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    What Color is Your Marketing?

    We all know that color plays an important role in how we view things, which is a huge part of how we market to customers. However, the color scheme of your marketing is only one aspect of the “color of your marketing.” If you are not achieving the results that you think your campaign or your product deserves, perhaps it is time to ensure that your “marketing color” coincides with your company vision and branding. Let’s take a look.

    The Color Wheel & Your Marketing Campaign

    Since the days of Edward Bernays, we have known that putting a lot of red in your ad means “there’s a problem; buy quickly, and buy right now.” If you put a lot of blue in your ad means “we’re trustworthy; buy a lot later.” Fast food restaurants use copious amounts of red and purple in their wallpaper to engender feelings of excitement and encourage people to buy on impulse. Note Ronald McDonald’s bright red-toned outfit. How then, would an ad full of blue flowers fare for the company. Likely not too well.

    Staying True to Your Company Vision

    Along with no blue flower ads, McDonald’s would also never publish a “blue” commercial, blue meaning sad. Every McDonald’s character is happy and smiling, lending a decidedly un-blue air to the culture and the image of McDonald’s. Once the company starts down this road, there is no turning back. The company vision is about action, happiness and buying right now.

    What Color is Your Marketing?

    Do the colors in your ads match your marketing personality? Or do they clash? In the world of advertising, there is nothing worse than a mixed message. If you are putting a great deal of production value in your commercials and they still aren’t working, then maybe you should look at the color of the personality in those ads. If it does not match, then take the time to fix it.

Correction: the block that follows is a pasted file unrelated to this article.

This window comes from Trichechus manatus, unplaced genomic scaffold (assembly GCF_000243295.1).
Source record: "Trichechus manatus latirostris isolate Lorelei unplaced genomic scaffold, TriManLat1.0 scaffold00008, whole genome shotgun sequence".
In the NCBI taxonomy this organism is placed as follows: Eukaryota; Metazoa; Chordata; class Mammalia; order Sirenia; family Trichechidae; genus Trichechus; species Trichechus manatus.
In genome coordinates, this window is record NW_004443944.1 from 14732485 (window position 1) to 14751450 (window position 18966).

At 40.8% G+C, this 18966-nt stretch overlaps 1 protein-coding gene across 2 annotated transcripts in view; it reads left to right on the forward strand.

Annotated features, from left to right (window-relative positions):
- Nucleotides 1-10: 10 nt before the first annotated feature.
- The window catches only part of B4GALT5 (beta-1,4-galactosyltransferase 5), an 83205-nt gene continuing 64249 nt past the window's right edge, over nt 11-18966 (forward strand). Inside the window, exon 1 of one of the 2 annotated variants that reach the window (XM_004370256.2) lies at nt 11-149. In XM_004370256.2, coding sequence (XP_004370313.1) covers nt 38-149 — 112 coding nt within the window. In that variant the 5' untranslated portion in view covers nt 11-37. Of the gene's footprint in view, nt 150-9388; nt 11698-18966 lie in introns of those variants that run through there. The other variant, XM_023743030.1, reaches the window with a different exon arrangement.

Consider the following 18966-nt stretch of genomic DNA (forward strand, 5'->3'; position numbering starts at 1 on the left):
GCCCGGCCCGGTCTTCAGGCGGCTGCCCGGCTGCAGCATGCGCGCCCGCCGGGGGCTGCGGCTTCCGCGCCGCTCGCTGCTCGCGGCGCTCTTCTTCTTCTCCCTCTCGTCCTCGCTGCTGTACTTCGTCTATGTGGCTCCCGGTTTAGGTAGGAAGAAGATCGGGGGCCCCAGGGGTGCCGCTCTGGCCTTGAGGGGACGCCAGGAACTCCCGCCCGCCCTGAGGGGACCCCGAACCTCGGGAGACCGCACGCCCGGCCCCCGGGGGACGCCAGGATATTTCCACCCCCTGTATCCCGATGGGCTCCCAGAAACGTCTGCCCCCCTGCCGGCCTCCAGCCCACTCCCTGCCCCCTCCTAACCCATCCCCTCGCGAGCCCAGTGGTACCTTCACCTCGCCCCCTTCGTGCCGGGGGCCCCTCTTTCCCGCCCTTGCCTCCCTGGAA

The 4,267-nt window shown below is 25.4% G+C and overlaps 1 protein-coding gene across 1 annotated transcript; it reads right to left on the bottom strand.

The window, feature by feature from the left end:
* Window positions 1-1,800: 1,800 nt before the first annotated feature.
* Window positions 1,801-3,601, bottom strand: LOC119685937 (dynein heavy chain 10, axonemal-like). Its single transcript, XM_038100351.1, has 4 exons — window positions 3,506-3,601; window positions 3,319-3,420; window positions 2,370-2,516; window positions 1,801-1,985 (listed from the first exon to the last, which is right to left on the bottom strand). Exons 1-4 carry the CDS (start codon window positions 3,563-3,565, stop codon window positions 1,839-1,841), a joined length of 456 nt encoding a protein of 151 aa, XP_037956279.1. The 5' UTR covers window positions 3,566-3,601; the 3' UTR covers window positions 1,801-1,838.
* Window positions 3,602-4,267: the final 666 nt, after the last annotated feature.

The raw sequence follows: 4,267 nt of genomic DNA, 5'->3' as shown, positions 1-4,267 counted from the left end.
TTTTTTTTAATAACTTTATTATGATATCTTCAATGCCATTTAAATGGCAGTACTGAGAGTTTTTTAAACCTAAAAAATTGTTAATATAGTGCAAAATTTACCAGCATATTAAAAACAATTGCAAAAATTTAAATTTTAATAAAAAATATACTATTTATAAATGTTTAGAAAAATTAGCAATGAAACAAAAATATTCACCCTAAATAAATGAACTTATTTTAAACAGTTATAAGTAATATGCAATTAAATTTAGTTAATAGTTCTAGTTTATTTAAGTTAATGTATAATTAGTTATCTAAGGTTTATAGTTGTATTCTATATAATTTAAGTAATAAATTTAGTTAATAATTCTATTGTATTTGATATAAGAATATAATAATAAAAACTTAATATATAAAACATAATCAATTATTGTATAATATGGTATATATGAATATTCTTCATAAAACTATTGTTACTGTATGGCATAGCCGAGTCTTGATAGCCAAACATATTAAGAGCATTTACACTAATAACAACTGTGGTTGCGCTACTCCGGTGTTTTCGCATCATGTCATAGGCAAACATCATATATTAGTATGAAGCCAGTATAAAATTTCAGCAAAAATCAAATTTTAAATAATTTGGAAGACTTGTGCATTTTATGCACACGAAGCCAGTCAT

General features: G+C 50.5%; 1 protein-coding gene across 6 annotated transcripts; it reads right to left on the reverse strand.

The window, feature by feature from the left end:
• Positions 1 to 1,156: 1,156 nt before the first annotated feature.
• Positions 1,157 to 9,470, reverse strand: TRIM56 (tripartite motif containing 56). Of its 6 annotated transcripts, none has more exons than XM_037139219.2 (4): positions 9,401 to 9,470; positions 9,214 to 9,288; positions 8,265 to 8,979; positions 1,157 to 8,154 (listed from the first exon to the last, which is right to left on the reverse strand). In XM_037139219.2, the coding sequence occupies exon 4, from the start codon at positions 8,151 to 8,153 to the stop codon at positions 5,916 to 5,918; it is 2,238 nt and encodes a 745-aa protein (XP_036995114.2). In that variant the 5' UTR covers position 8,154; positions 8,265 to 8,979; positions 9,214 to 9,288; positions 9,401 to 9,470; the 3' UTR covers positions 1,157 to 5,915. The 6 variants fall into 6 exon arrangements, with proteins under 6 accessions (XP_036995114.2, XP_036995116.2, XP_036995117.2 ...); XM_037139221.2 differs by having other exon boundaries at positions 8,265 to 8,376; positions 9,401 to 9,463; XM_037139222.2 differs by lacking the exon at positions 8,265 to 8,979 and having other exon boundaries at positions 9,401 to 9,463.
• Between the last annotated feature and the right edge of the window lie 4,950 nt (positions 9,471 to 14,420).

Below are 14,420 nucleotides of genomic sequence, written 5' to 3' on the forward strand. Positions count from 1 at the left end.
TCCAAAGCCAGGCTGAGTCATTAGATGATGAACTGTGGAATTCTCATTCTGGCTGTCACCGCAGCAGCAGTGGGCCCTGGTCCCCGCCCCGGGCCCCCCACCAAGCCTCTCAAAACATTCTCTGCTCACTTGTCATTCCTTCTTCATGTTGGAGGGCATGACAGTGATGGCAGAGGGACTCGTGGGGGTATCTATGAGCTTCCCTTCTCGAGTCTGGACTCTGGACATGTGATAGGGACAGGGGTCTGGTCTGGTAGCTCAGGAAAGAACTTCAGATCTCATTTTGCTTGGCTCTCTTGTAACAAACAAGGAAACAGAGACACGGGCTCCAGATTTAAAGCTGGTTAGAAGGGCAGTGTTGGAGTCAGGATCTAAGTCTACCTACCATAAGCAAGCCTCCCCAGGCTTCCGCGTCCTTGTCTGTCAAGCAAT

This speaks to a larger message of consistency in your outreach that must permeate all aspects of your marketing. It can be more difficult than you think to keep to a single message, so don’t give up on yourself quickly if things don’t work. Study the psychology behind the colors that you are using and match them to the message that you are trying to send to your customer base.

    It is also true that you may want to segway your prospects through a color change as they move through the customer journey. This is especially true for big ticket items and B2B sales that have long decision trails. You don’t want to start off with red ads in this case – you may scare off your customer before he is “ripe” for the buy! You want to put this at the end of the journey with blues and whites at the beginning to reel them in.

    In short, keep an eye on the colors that you use and the color of your overall marketing. The better that you match these two things, the more optimally you can expect your ads to perform.

    About The Author

    Elton Mayfield

    Elton's career spans media, production, digital and building industry expertise. His diverse experience makes him nimble, innovative, and curious โ€“ always pushing the envelope to create extraordinary work that delivers real results for our clients.

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